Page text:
2. Many business managers don’t understand the pros and cons of biometrics.  For example, I wonder if the vendor told the gym manager that no biometrics solution works on every print every time.  There will be false negatives and false positives.  Adjusting the system to reduce false positives will increase false negatives and vice versa (see Figure 1).  The gym manager, in turning down false negatives, allowed false positives to increase.  Some organizations, in the interest of tight security, go in the other direction, tuning their systems to eliminate false positives.  This increases the false negative rate to a point where the solution might be more trouble than its worth.  In the figure below, the CER is the ideal setting for a biometrics system.  The CER (Cross-over Error Rate) is the point at which the number of false positives and false negatives are equal.  The quality of a biometrics solution is often determined by the size of its CER, usually expressed as a percentage of total scans.  In any case, errors will occur.  Not having a manual workaround is a big oversight.
  3. Figure 1

    Figure 1

  4. Finally, there is the user factor.  Employees and customers may reject biometrics for a variety of reasons, including: fear that the company stores unique personal information and fear of contracting diseases through contact with publicly used sensors.  Another big reason people reject biometrics is frustration.  It probably wouldn’t take many jumps over the turnstile before gym members simply returned back to the old way of logging in and out.  The best way to deal with these issues is to hold open and honest discussions about how the systems work, the health risks involved, and how the organization plans to use the information. Remember, user acceptance doesn’t depend on how you perceive biometrics identity verification. Rather, it depends on how your employees and customers perceive it.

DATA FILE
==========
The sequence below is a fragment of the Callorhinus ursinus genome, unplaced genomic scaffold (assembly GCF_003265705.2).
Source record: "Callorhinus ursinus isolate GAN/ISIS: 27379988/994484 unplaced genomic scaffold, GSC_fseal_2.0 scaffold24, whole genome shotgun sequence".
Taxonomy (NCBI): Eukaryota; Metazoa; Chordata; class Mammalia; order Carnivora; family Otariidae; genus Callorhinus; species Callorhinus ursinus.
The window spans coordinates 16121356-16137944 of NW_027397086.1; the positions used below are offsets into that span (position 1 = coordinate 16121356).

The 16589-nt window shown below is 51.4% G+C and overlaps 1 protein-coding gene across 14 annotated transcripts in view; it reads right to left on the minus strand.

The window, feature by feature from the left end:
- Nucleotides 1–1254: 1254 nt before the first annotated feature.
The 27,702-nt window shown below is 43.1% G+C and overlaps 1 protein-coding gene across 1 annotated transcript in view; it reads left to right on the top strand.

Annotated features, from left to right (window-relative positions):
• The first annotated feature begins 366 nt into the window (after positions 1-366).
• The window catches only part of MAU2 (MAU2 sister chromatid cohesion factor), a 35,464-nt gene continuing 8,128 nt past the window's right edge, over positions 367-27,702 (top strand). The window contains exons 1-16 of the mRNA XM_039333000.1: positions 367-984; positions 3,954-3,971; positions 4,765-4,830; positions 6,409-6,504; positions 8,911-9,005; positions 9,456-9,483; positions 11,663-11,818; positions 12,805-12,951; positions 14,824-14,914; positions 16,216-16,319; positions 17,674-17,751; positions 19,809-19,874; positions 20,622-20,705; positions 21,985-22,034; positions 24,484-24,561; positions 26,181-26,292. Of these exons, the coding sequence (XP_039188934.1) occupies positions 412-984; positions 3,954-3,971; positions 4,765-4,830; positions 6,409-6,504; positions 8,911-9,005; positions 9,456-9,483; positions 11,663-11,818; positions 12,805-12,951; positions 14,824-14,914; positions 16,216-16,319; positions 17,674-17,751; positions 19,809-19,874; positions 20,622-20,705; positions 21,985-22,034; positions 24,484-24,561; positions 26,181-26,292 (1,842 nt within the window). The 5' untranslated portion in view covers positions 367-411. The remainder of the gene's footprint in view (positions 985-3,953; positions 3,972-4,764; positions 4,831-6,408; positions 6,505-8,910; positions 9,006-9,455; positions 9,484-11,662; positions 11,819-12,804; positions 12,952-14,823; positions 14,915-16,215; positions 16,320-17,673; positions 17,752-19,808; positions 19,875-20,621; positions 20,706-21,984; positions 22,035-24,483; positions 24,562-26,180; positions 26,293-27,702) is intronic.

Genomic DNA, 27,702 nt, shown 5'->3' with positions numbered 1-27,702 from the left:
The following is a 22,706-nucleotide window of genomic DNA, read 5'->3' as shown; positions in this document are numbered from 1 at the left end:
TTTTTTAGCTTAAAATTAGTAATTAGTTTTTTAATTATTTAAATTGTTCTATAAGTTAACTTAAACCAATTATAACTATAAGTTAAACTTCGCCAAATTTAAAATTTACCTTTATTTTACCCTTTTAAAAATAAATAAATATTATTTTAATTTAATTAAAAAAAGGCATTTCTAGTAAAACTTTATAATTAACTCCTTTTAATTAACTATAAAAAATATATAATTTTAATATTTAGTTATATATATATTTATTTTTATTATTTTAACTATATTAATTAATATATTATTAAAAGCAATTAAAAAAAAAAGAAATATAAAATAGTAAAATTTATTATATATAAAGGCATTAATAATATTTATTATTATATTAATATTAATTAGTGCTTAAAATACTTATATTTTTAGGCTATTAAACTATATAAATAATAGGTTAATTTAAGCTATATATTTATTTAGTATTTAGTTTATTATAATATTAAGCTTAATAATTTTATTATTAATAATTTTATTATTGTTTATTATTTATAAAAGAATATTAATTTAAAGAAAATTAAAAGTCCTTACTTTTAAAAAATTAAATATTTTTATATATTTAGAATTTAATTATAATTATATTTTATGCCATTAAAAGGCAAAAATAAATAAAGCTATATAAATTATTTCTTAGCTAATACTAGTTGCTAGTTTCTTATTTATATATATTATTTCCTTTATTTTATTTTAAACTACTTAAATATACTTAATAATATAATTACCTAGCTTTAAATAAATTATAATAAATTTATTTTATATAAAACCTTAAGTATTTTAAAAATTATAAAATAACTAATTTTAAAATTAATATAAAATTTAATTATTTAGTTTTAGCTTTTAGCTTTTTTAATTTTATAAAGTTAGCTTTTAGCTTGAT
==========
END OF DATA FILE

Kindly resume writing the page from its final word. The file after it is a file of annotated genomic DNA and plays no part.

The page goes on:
Another insider theft survey…

In Business Continuity, Cybercrime, Data Security, Employee Vetting, Network Security, Risk Management on April 24, 2009 at 10:45

Here is another survey which supports previous findings about employee breach risks.

You think you can trust your work colleagues? According to just-released research more than one third of employees would steal sensitive company information if they thought they could earn a decent price from the theft.

Read the rest of this TechWorld article…


Written Policy without Process and Oversight is Just Wasted Effort

In Business Continuity, Data Security, Policies and Processes on April 20, 2009 at 12:05

Whether prompted by regulations or by management intent to comply with security best practices, the first step after creating a security strategy is development of policies.  However, there are some organizations who treat policies as the endgame.  Those taking this approach are not only misguided.  They are potentially exposing their sensitive data and critical systems to greater risk.

The Policy Myth

Security policies are simple statements of intent.  They provide to employees management’s expectations regarding acceptable use, handling, and implementation of critical systems as well as the confidentiality, integrity, and availability of sensitive information.  However, they don’t provide for consistent application of management intent.  Nor do they describe and mandate and system of oversight to ensure compliance and effectiveness.